Follow up comments:
I realize this is a broad swath and isn’t true for several institutions who have been fighting the fight. For example, my current employer — the WMU-Cooley Law School is reducing their tuition by 21% this fall and other institutions have reduced their tuition as well or found ways to honor “Promise” types of programs. Other institutions have done the market research and are offering more relevant, up-to-date curricula. (Don’t worry those of you who work within the liberal arts, I still support and believe in you. But we didn’t do a good enough balancing act between offering liberal arts programs and developing the needed skillsets to help students pay off those ever-growing gorillas of debt.)

The fact was that too often, those invisible gorillas of debt went unnoticed by many within higher education. And it wasn’t just the boards, administrators, presidents, and provosts out there. In fact, the full-time, tenured faculty members taught what they wanted to teach and were furious at those who dared assert that higher education was a business. (Watch a college football game on the major networks last fall? Have you seen the size of research institutions’ intellectual property-based revenues? We could go on and on.)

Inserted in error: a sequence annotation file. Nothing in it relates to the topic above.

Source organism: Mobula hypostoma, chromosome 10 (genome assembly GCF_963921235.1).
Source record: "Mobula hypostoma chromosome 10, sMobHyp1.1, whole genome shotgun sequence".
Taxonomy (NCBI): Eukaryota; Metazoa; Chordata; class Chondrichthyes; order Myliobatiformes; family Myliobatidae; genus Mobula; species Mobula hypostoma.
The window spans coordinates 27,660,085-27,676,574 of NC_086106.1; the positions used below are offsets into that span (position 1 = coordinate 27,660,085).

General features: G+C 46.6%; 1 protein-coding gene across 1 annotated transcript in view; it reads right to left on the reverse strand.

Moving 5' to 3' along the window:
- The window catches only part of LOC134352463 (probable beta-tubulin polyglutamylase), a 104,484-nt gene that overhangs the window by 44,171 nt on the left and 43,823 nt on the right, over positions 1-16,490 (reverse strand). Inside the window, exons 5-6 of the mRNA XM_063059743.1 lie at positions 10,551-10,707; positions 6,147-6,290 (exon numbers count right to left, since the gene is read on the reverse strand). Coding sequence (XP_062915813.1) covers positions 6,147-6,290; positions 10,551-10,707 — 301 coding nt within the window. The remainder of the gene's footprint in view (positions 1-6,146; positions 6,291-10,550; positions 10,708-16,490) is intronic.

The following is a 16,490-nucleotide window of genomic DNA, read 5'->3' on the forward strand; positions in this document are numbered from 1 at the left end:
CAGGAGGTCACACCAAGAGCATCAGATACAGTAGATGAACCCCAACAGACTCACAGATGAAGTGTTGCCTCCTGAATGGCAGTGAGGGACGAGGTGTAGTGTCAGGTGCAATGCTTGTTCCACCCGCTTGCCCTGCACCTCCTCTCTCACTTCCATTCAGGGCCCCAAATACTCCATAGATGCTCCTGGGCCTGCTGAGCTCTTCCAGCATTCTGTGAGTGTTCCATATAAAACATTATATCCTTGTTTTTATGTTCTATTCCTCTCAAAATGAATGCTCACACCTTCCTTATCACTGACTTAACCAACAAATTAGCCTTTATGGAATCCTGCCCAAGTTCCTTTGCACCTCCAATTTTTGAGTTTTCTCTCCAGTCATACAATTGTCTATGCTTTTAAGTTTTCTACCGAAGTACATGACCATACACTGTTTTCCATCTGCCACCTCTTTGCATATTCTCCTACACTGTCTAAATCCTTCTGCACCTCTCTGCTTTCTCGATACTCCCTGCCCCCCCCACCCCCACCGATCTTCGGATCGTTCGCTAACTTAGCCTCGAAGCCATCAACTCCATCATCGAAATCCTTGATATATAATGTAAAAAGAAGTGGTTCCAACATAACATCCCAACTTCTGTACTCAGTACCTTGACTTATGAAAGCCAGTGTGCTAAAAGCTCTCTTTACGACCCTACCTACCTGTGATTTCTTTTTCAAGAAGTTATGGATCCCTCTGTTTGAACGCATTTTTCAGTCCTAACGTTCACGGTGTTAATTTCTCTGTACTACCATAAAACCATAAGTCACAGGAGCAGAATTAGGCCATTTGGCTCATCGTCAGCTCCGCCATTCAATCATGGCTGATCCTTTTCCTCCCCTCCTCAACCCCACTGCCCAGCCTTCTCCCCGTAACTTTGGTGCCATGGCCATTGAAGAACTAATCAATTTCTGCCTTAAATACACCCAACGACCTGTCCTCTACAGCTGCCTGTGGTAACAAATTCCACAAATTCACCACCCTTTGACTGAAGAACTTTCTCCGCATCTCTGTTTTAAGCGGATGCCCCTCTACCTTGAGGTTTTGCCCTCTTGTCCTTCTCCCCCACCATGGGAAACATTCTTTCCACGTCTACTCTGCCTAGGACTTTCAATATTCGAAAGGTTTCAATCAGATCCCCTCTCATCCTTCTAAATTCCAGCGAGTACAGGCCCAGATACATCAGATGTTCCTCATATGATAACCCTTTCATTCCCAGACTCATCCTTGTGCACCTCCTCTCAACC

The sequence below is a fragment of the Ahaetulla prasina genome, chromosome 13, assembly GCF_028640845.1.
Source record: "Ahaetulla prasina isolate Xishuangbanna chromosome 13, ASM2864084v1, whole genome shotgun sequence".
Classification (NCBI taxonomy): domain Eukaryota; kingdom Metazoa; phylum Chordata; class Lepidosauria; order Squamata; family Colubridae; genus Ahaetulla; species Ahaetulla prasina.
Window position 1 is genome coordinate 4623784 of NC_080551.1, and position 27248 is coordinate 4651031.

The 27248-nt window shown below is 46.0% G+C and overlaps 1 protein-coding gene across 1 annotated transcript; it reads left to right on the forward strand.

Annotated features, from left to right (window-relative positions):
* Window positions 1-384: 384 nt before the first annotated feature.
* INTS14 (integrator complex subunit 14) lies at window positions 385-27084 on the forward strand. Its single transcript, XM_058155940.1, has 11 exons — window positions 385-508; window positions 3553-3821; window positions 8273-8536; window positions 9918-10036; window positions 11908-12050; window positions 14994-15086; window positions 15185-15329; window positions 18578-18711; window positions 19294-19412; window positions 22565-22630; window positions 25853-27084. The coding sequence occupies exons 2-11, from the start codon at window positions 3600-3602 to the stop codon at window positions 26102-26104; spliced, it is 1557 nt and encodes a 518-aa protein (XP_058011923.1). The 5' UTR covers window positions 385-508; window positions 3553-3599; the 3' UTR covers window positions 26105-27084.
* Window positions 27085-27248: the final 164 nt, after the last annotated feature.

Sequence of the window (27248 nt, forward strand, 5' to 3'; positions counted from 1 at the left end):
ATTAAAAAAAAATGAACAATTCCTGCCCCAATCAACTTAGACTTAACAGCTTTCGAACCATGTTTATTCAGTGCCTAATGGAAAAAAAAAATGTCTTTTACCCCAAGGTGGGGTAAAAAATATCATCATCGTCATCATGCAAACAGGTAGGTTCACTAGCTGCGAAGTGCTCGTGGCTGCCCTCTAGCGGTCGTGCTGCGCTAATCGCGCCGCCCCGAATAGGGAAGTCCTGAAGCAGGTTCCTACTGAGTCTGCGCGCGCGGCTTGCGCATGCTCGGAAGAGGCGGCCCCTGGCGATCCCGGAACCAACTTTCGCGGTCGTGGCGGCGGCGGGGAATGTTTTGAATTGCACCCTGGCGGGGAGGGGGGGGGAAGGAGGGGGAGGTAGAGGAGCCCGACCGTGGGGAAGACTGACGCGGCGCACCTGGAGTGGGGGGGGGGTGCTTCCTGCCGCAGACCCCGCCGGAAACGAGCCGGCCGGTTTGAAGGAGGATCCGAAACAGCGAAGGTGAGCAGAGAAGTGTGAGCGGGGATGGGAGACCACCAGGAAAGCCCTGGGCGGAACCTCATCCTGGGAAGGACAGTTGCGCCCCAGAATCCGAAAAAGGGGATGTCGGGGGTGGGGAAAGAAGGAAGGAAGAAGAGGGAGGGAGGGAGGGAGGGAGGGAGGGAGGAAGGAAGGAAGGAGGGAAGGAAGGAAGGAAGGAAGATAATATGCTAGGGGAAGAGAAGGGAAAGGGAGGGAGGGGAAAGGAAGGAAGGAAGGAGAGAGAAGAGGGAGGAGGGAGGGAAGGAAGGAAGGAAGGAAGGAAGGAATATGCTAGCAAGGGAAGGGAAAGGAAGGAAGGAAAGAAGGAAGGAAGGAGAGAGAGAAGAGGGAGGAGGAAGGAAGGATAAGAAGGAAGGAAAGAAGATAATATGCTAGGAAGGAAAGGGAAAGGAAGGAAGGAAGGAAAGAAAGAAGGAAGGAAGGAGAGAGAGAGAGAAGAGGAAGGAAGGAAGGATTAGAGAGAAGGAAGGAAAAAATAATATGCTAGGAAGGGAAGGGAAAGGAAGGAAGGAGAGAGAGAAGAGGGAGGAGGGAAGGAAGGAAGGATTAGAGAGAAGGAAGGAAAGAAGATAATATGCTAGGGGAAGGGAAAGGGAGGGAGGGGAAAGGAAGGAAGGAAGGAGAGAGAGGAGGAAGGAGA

Anyway, what tenured faculty members offered didn’t align with what the market needed and was calling for. They offered what was in their best interests, not the students’ best interests.

 

Gartner: 10 ways technology will change what it means to be human — from campustechnology.com by Rhea Kelly

Excerpts:

Gartner’s top 10 strategic predictions for technology are:

  1. “By 2023, the number of people with disabilities employed will triple due to AI and emerging technologies, reducing barriers to access.”
  2. “By 2024, AI identification of emotions will influence more than half of the online advertisements you see.”